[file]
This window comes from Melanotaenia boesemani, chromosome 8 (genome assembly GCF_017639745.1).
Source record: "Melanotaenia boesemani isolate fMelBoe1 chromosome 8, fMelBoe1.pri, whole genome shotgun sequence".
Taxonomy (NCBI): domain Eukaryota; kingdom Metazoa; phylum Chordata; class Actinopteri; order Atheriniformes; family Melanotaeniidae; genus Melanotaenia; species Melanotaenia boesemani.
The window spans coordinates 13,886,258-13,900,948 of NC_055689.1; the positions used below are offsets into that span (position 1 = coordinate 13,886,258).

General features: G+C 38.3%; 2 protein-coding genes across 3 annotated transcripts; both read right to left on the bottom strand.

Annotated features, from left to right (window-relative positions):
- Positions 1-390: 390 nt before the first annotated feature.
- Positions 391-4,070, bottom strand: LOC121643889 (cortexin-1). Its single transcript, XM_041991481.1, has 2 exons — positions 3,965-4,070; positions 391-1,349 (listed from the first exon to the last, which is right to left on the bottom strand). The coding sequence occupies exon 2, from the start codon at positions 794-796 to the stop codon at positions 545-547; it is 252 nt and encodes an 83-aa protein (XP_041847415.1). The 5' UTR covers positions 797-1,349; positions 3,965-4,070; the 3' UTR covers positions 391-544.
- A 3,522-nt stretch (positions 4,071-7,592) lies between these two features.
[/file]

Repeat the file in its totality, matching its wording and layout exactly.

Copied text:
This window comes from Melanotaenia boesemani, chromosome 8 (genome assembly GCF_017639745.1).
Source record: "Melanotaenia boesemani isolate fMelBoe1 chromosome 8, fMelBoe1.pri, whole genome shotgun sequence".
Taxonomy (NCBI): domain Eukaryota; kingdom Metazoa; phylum Chordata; class Actinopteri; order Atheriniformes; family Melanotaeniidae; genus Melanotaenia; species Melanotaenia boesemani.
The window spans coordinates 13,886,258-13,900,948 of NC_055689.1; the positions used below are offsets into that span (position 1 = coordinate 13,886,258).

General features: G+C 38.3%; 2 protein-coding genes across 3 annotated transcripts; both read right to left on the bottom strand.

Annotated features, from left to right (window-relative positions):
- Positions 1-390: 390 nt before the first annotated feature.
- Positions 391-4,070, bottom strand: LOC121643889 (cortexin-1). Its single transcript, XM_041991481.1, has 2 exons — positions 3,965-4,070; positions 391-1,349 (listed from the first exon to the last, which is right to left on the bottom strand). The coding sequence occupies exon 2, from the start codon at positions 794-796 to the stop codon at positions 545-547; it is 252 nt and encodes an 83-aa protein (XP_041847415.1). The 5' UTR covers positions 797-1,349; positions 3,965-4,070; the 3' UTR covers positions 391-544.
- A 3,522-nt stretch (positions 4,071-7,592) lies between these two features.